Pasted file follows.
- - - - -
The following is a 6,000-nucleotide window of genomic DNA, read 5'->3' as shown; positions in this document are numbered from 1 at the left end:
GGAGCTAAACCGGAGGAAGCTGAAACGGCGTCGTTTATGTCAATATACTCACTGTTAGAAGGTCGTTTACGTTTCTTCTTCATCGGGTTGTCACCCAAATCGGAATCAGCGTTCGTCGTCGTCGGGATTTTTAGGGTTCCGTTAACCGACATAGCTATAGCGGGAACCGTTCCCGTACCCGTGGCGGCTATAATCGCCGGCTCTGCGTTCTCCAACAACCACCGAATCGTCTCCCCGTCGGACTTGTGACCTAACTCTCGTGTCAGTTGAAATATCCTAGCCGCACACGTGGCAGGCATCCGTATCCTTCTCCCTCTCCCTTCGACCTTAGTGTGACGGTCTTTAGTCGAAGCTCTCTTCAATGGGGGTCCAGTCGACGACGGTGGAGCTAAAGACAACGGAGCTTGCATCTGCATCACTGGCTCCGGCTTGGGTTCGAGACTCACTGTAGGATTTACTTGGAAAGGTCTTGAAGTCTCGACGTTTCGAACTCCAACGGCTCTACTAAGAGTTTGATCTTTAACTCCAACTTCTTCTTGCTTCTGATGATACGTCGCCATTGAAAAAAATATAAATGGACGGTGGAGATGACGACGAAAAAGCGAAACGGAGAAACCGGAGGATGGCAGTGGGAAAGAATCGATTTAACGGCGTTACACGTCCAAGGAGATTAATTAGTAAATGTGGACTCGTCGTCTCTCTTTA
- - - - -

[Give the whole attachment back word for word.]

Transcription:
The following is a 6,000-nucleotide window of genomic DNA, read 5'->3' as shown; positions in this document are numbered from 1 at the left end:
GGAGCTAAACCGGAGGAAGCTGAAACGGCGTCGTTTATGTCAATATACTCACTGTTAGAAGGTCGTTTACGTTTCTTCTTCATCGGGTTGTCACCCAAATCGGAATCAGCGTTCGTCGTCGTCGGGATTTTTAGGGTTCCGTTAACCGACATAGCTATAGCGGGAACCGTTCCCGTACCCGTGGCGGCTATAATCGCCGGCTCTGCGTTCTCCAACAACCACCGAATCGTCTCCCCGTCGGACTTGTGACCTAACTCTCGTGTCAGTTGAAATATCCTAGCCGCACACGTGGCAGGCATCCGTATCCTTCTCCCTCTCCCTTCGACCTTAGTGTGACGGTCTTTAGTCGAAGCTCTCTTCAATGGGGGTCCAGTCGACGACGGTGGAGCTAAAGACAACGGAGCTTGCATCTGCATCACTGGCTCCGGCTTGGGTTCGAGACTCACTGTAGGATTTACTTGGAAAGGTCTTGAAGTCTCGACGTTTCGAACTCCAACGGCTCTACTAAGAGTTTGATCTTTAACTCCAACTTCTTCTTGCTTCTGATGATACGTCGCCATTGAAAAAAATATAAATGGACGGTGGAGATGACGACGAAAAAGCGAAACGGAGAAACCGGAGGATGGCAGTGGGAAAGAATCGATTTAACGGCGTTACACGTCCAAGGAGATTAATTAGTAAATGTGGACTCGTCGTCTCTCTTTA